VATICAN CITY (Reuters) - Pope Benedict makes a religiously delicate and potentially dangerous trip to Lebanon this weekend to appeal for peace and reconciliation in the Middle East as civil war rages next door in Syria.
The 85-year-old pope, making his 24th international trip and fourth to the Middle East, will spend three days preaching unity among Christians and peace between Christians and Muslims during his time in the Lebanese capital Beirut from Friday to Sunday.
“I urge all Christians in the Middle East, whether they be long-established or recently arrived, to be builders of peace and agents of reconciliation,” he said during his general audience on Wednesday.
Benedict will hold two major open-air events and meet with representatives of all of Lebanon’s myriad Christian and Islamic communities and political leaders. Such a rich religious tapestry, the pope said on Wednesday, “can only continue if it (the Middle East) lives in permanent peace and reconciliation”.
The Vatican realizes the pope will be preaching peace in Beirut while only 50 km (30 miles) away Syria’s civil war goes on. Opposition groups say more than 27,000 people have been killed in an uprising that began almost 18 months ago, and clashes have occasionally spilled into Lebanese territory.
It will be the closest the pope comes to a military conflict in any one of his trips since his election in 2005 and will unfold amid growing alarm in Lebanon, given that Lebanese sectarian divisions resemble those in Syria.
Lebanese were themselves enmeshed in a civil war along sectarian lines between 1975 and 1990.
Tensions have been rising between Sunni Muslims in Lebanon, who generally back the uprising led by Syria’s Sunni majority, and Shi‘ites who usually support Syrian President Bashar al-Assad’s minority Alawite sect, an offshoot of Shi‘ite Islam.
While events in Syria and their repercussions in Lebanon have raised fear in some quarters that the trip is too dangerous, the Vatican is confident about the pope’s security after receiving guarantees from the country’s fractious groups.
VATICAN “TRANQUIL AS CAN BE” ON SECURITY
“I am as tranquil as humanly possible,” Archbishop Gabriele Caccia, the Vatican’s ambassador to Beirut and a key organizer of the trip, told Reuters in an interview earlier this week.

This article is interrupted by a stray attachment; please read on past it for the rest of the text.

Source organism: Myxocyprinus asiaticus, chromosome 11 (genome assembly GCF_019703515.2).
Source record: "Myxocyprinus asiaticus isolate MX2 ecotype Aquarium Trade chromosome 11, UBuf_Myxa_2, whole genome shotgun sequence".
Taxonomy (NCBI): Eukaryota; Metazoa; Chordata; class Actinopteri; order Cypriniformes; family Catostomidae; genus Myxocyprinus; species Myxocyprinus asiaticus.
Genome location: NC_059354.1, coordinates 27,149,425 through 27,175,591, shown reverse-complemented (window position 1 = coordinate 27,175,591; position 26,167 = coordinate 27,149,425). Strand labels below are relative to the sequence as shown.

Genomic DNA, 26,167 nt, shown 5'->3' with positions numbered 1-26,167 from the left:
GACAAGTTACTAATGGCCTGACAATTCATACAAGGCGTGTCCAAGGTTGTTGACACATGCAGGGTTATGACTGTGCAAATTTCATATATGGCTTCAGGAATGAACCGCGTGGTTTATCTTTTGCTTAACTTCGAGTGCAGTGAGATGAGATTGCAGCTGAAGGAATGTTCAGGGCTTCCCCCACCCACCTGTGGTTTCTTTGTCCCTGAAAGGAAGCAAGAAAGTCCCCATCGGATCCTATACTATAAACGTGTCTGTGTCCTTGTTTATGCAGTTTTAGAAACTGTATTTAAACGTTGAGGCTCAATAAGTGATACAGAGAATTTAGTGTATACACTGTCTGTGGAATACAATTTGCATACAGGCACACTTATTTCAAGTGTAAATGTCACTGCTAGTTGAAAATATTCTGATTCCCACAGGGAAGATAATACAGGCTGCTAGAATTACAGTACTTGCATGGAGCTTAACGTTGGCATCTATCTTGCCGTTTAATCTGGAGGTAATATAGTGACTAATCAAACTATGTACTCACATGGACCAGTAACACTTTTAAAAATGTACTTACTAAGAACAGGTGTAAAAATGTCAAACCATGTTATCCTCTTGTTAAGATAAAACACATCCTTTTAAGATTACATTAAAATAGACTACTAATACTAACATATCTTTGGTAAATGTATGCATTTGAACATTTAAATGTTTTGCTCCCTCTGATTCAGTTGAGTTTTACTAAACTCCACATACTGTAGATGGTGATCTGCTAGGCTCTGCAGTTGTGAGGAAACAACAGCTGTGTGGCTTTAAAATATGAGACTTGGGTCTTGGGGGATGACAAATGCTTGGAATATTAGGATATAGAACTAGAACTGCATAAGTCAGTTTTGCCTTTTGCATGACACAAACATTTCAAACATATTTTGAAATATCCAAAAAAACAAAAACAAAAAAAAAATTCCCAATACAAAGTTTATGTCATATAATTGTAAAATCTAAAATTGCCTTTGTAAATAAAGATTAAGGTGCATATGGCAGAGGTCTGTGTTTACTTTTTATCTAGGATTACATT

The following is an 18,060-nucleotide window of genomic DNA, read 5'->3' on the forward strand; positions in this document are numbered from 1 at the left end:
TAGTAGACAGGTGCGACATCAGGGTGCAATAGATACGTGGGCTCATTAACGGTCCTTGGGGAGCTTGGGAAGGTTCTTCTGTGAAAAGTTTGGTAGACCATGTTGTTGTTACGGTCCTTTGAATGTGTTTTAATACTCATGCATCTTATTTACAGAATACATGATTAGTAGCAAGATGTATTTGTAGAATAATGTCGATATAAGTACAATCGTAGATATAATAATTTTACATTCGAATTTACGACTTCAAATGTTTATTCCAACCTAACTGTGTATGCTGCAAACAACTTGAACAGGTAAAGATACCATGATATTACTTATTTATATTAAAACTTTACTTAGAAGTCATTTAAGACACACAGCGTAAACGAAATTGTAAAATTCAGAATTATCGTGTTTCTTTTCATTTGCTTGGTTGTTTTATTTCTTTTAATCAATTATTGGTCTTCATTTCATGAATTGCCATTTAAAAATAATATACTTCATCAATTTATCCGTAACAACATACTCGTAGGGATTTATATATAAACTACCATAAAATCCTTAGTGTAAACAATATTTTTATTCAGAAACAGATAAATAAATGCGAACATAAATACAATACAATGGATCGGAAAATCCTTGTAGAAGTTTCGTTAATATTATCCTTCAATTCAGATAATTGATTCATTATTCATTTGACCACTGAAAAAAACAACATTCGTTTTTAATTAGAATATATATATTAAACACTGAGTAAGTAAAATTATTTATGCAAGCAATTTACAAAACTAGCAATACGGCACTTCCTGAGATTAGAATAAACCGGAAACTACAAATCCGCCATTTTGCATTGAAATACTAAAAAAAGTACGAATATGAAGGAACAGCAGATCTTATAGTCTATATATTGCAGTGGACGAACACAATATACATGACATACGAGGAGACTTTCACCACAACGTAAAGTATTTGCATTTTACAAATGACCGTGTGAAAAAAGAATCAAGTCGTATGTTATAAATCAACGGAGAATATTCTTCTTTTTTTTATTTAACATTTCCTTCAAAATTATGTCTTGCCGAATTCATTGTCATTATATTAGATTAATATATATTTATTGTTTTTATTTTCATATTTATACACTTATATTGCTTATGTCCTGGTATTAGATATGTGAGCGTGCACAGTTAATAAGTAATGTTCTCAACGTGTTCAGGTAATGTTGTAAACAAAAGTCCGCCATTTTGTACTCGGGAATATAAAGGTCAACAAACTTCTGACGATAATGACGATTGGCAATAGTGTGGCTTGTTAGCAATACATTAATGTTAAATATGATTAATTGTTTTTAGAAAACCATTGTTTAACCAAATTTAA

Caccia said organizers had been given “reasonable guarantees” that the visit would not be disrupted. “Clearly security forces are on alert. Security is always a priority during papal visits, particularly in this (regional) context, which is a heated one,” he said.
“But I must honestly say that as far as the Lebanese components are concerned, no sector has expressed opposition to this trip. All the communities - Christians, Muslims, Sunni, Shi‘ite, Druze and Alawites - have reacted positively to the trip.”
Caccia said a delegation from the militant Shi‘ite group Hezbollah, which is also a political organization, visited Lebanon’s Maronite Christian patriarch recently and “expressed joy” at the pope’s trip.
It was not clear if representatives of Hezbollah, which Israel and the United States consider to be a terrorist group, would be present at any of the Pope’s encounters with religious and political leaders.
Asked about the Vatican’s view of Hezbollah, spokesman Father Federico Lombardi told a briefing on Tuesday, “I have nothing to say right now...”
Benedict is making the three-day visit to issue a document known as a “apostolic exhortation” based on the results of a synod of Catholic bishops on the Middle East in 2010.
That synod tackled subjects such as regional security, the exodus of Christians from the region and the need for a resolution to the Israeli-Palestinian conflict - all topics that are expected to be addressed in the papal document and in Benedict’s speeches.
The Vatican is particularly concerned about the exodus of Christians from the Middle East who, according to some estimates, now comprise five percent of the population of the region, down from about 20 percent a century ago.
According to some estimates, the current population of about 12 million Christians in the Middle East could be half of that by 2020 if security and birth rates continue to decline.
“Christians are in the Middle East not because they arrived with a colonial empire. They are an original part of the landscape, they are citizens of these lands, they have roots in this land and they have a right to live in the place where they were born,” said Caccia, the Vatican ambassador to Beirut.
Editing by Mark Heinrich